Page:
A multi-billion special purpose acquisition company (SPAC)-type merger slated to complete in the second business quarter of 2022 has now been postponed for the third quarter and is dependent on the US Securities and Exchange Commission (SEC).
Standard Regulatory Reviews
The $9.3 billion merger between Allwyn Entertainment and SPAC Cohn Robbins Holdings Corp and the listing of the new entity on the New York Stock Exchange (NYSE) is facing a delay according to an investor presentation by Allwyn and reported by The Times.
The deal that was initially reported in December 2021 and confirmed a month later was expected to close in the second quarter of 2022 but due to the turbulence in global equities recently was pushed back for the third business quarter.
According to Allwyn’s parent KKCG Group controlled by Czech billionaire Karel Komarek, the delay should be attributed to the standard regulatory review of the company’s pre-listing filings.
Allwyn became popular in the recent months after a competitive bid for the next license of the UK National Lottery saw the operator beat competitors, including current license holder Camelot. Starting from 2024, Allwyn will run the National Lottery for ten years.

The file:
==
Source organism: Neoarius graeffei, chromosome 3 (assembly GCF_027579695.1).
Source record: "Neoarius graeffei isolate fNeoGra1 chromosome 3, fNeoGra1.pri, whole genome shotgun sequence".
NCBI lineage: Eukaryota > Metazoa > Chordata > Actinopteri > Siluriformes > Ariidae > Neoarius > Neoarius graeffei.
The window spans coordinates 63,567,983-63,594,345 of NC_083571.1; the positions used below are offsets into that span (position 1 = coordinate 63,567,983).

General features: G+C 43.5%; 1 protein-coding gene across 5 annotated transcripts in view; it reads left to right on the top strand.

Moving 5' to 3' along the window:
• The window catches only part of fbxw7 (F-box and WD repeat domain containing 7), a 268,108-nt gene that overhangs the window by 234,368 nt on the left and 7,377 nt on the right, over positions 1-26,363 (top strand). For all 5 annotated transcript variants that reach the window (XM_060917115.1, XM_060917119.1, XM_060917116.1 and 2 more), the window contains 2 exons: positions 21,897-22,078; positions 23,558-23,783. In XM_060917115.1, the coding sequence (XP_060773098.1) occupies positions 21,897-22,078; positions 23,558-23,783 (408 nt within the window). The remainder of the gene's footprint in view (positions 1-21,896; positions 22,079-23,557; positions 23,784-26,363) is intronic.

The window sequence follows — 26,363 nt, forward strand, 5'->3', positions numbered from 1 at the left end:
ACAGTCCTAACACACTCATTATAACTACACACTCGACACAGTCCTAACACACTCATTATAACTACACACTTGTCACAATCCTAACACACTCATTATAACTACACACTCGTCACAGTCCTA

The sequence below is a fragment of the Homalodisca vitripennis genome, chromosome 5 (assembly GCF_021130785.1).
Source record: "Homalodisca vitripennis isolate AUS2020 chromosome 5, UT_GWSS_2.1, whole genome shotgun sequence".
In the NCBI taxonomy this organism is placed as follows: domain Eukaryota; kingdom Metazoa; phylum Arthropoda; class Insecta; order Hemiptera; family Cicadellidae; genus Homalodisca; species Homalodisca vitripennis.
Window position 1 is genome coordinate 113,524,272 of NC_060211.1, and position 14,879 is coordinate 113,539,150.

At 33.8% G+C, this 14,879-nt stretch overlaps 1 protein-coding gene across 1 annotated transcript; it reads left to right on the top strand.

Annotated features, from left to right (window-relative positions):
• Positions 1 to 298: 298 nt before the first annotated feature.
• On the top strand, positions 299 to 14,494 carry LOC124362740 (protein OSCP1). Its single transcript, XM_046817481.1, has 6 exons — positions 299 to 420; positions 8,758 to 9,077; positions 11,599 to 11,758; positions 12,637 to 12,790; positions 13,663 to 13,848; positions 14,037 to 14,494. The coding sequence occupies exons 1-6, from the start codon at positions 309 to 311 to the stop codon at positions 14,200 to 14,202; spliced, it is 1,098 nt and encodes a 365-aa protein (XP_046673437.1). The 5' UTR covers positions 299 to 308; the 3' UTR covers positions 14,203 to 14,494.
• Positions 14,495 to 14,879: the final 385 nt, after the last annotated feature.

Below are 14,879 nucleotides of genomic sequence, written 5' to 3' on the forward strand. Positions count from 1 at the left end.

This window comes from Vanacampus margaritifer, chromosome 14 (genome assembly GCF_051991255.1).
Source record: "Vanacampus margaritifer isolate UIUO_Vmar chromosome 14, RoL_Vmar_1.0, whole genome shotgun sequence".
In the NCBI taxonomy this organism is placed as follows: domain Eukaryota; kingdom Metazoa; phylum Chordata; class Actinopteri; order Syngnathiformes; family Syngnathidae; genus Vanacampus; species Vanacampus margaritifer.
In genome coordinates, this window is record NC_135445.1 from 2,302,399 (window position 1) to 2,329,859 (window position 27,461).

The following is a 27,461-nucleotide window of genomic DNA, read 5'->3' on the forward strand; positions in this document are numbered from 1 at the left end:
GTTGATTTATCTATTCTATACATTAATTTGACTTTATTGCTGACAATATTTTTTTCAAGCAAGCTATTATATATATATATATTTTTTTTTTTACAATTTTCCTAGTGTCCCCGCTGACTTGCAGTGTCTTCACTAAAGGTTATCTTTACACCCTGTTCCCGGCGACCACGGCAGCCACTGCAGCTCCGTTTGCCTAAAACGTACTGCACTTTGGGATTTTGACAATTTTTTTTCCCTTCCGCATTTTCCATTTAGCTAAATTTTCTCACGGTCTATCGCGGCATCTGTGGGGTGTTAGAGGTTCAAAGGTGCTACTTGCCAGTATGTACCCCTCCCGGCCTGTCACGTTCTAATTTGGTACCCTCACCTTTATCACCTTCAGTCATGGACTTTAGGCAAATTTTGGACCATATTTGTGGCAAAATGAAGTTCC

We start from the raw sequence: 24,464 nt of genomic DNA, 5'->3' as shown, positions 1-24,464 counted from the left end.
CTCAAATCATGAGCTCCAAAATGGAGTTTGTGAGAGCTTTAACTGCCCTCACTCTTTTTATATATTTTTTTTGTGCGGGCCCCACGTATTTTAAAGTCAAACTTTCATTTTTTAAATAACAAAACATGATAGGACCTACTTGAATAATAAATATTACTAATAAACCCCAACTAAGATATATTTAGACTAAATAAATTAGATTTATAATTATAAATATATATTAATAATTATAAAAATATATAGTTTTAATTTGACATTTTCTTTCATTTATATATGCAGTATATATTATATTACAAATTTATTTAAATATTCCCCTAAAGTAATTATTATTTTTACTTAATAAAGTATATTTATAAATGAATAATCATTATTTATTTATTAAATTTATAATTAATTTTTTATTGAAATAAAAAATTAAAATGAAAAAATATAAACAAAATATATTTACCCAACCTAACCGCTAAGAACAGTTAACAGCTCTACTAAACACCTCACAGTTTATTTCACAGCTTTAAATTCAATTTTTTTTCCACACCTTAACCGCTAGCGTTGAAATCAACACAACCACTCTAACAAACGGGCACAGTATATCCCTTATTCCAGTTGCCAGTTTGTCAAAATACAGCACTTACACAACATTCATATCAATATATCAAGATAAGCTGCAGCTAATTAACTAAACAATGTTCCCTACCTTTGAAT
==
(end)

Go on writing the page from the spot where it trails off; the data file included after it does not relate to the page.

And the License Saga Began
Unhappy about the decision for the fourth National Lottery license and the selection process, Camelot warned the UK Gambling Commission that it may challenge the decision and later on officially notified the regulator it would be filing a complaint in the High Court.
In April, Allwyn’s NYSE presentation for investors was exaggerated by the media trying to imply that the sanctions imposed on Russia due to its invasion of Ukraine would impact the operator, stirring the pot of former links between Allwyn’s owner Komarek and Russian gas giant Gasprom.
The fight for the fourth license continued in May when the Gambling Commission made public its plans to ask the court for permission to continue with the process as the lawsuit filed by Camelot blocked the awarding of the license to Allwyn.
Many analysts believe a rushing of the process could only make matters worse, noting that if the license goes to Allwyn and the Camelot wins in court, the license cannot go back to Camelot and, instead the current National Lottery operator will claim up to $1.2 billion in damages – money that the Commission will otherwise dedicate to good causes.
And Camelot has no intention of giving up, presenting its case in court – a case of being unfairly treated by the Gambling Commission – and even stating that if the license is lost, it may also mean the company would go bankrupt.